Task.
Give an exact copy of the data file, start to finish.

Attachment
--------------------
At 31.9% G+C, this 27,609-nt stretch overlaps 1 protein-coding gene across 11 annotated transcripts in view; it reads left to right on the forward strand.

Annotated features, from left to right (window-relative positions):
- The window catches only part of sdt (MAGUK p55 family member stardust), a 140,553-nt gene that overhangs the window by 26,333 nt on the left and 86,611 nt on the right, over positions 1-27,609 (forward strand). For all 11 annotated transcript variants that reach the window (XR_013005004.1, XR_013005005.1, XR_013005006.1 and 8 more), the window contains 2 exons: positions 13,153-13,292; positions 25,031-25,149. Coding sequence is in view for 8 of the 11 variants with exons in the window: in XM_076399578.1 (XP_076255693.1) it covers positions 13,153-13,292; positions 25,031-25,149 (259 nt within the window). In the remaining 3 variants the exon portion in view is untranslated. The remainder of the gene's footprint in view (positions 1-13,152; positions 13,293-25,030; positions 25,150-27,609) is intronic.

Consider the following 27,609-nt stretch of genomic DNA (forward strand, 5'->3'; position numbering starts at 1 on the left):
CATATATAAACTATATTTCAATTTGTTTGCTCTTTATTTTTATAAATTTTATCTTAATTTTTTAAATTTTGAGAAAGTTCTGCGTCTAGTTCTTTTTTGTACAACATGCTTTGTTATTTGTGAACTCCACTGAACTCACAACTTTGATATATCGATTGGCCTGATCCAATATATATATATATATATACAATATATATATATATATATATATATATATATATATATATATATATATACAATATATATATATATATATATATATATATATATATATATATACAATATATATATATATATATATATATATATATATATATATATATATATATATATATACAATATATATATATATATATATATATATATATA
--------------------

At 31.9% G+C, this 27,609-nt stretch overlaps 1 protein-coding gene across 11 annotated transcripts in view; it reads left to right on the forward strand.

Annotated features, from left to right (window-relative positions):
- The window catches only part of sdt (MAGUK p55 family member stardust), a 140,553-nt gene that overhangs the window by 26,333 nt on the left and 86,611 nt on the right, over positions 1-27,609 (forward strand). For all 11 annotated transcript variants that reach the window (XR_013005004.1, XR_013005005.1, XR_013005006.1 and 8 more), the window contains 2 exons: positions 13,153-13,292; positions 25,031-25,149. Coding sequence is in view for 8 of the 11 variants with exons in the window: in XM_076399578.1 (XP_076255693.1) it covers positions 13,153-13,292; positions 25,031-25,149 (259 nt within the window). In the remaining 3 variants the exon portion in view is untranslated. The remainder of the gene's footprint in view (positions 1-13,152; positions 13,293-25,030; positions 25,150-27,609) is intronic.

Consider the following 27,609-nt stretch of genomic DNA (forward strand, 5'->3'; position numbering starts at 1 on the left):
CATATATAAACTATATTTCAATTTGTTTGCTCTTTATTTTTATAAATTTTATCTTAATTTTTTAAATTTTGAGAAAGTTCTGCGTCTAGTTCTTTTTTGTACAACATGCTTTGTTATTTGTGAACTCCACTGAACTCACAACTTTGATATATCGATTGGCCTGATCCAATATATATATATATATATACAATATATATATATATATATATATATATATATATATATATATATATATACAATATATATATATATATATATATATATATATATATATATATACAATATATATATATATATATATATATATATATATATATATATATATATATATATATACAATATATATATATATATATATATATATATATA